Statutes of limitations determine how long you have to file a lawsuit

Statutes of limitations determine how long you have to file a lawsuit (or other claim) against another driver. If you fail to file a suit or claim within the specified amount of time your suit can't be pursued and you lose the opportunity to make a claim. Check with your state and insurance company to find out their statutes of limitations.
For example, if you are injured in an automobile accident and the state law provides that personal injury lawsuits must be filed within two years of the date of the injury, you must file your lawsuit within two years of the date of the accident or lose forever the right to sue the responsible party.
If you want to file an insurance claim against your insurance company or the insurance company of the other driver, you should file this claim within the time limits stated in the insurance policy. States also have statutes of limitations for filing insurance claims. Check with your state insurance department to determine what those limits are.

Claiming No-Fault Benefits

No-fault insurance is a type of insurance that pays for injuries and damages for each person in the claim regardless of whose was actually at fault.
Generally, the injured party should obtain and file the required claim notice with the insurance company within the first 30 days after the accident. If the specific claim form is not available, file a written claim anyway and then obtain the specific form. If the accident created multiple sources for payment of benefits, for example, if the injured person had several insurance policies, file claims with every insurer.
The injured party should promptly notify the insurer, because shortened periods of time to respond under statutes of limitations are quite common in no-fault laws. The penalty for failure to submit a timely claim may mean the entire loss of benefits. Courts have also upheld the limitations provisions in statutes as genuine statutes of limitations, and not mere requirements for notice.

Recovery and the Monetary Threshold

If you can't obtain payment from the insurance carrier, you may want to file a personal injury lawsuit against the person who caused the accident. This is also called a tort. Traditionally, tort law says the limitations for filing a lawsuit begins from the time of the accident. However, some states won't let you file a lawsuit until the damages exceed a certain dollar amount. In this case, the date fhat the statute of limitations isn't as clear. Check with your state laws or find an attorney who will know what your state's laws are.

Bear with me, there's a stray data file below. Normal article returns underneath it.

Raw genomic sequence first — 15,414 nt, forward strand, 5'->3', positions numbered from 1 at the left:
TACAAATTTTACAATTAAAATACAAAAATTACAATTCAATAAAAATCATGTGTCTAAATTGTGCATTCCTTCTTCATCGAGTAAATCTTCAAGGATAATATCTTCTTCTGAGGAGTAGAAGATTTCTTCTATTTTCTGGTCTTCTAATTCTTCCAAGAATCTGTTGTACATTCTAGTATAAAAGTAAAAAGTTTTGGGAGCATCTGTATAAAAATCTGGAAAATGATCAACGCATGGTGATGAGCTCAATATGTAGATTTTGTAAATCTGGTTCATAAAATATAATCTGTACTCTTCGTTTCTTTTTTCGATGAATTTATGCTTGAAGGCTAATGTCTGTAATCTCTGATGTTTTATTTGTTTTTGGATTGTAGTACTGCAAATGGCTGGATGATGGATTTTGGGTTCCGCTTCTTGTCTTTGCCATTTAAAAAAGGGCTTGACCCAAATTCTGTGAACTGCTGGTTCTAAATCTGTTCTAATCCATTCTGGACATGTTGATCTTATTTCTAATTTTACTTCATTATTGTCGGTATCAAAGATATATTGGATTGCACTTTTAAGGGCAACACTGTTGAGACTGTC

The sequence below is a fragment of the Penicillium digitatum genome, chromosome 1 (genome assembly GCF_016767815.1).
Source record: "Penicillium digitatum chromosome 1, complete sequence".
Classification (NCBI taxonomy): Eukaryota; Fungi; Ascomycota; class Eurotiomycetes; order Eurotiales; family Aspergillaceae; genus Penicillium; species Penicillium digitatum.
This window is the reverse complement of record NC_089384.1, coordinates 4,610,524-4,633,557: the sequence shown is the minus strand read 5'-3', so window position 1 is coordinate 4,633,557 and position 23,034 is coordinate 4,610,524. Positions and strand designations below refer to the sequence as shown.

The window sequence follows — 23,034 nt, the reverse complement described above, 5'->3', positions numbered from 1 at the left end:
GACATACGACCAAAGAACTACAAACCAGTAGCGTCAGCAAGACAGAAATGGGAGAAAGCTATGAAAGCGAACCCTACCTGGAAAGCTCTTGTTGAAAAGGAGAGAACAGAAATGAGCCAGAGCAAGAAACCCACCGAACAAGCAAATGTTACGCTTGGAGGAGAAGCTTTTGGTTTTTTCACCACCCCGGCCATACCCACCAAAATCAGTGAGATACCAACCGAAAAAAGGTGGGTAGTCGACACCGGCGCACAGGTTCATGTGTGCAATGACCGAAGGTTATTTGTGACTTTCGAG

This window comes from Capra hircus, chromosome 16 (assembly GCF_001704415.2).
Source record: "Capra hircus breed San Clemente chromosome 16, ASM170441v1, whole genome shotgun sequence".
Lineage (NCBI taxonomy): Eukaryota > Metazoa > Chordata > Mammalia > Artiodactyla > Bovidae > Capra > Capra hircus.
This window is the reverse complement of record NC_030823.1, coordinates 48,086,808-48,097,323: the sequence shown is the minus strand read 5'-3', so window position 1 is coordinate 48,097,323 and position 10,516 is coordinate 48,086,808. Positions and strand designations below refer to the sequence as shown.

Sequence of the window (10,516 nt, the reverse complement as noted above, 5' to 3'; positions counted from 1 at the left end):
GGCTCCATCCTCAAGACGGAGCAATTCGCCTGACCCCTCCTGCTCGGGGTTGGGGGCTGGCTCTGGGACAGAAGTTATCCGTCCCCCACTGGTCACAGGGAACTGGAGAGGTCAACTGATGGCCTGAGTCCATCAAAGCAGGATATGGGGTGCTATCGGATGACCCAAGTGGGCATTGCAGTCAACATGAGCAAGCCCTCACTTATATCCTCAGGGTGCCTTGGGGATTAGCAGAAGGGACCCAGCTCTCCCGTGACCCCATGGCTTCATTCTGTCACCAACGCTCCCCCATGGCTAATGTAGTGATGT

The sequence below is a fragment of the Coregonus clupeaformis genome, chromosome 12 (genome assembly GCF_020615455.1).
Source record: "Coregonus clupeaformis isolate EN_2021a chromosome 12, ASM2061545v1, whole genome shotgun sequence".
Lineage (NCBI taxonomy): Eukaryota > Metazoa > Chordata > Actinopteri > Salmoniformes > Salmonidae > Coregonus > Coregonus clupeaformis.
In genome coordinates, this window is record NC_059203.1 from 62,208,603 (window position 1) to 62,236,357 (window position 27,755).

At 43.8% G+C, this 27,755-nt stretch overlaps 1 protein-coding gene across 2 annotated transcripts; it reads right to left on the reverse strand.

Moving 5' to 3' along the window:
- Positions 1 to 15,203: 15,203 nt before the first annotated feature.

Uninsured Motorist Actions

Subrogation Rights of the Insurance Company and the Uninsured Motorist Coverage
Insurance companies may refuse to pay uninsured motorist benefits under a insurance policy if a lawsuit was not filed within the statute of limitations.
The courts, however, tend to disregard this defense by the insurance company and view the lawsuit as a breach of contract lawsuit. This changes the statute of limitations for bringing a suit against the insurance carrier to the statute of limitations for contract actions. In some states, an insured's action against the insurance company is considered to stem solely from the car accident, and thus the statute of limitations for tort actions will apply.
Additionally, in lawsuits dealing with uninsured motorist coverage, court decisions vary as to whether the use of the statute of limitations defense can be used by an insurance company or only by the uninsured motorist.

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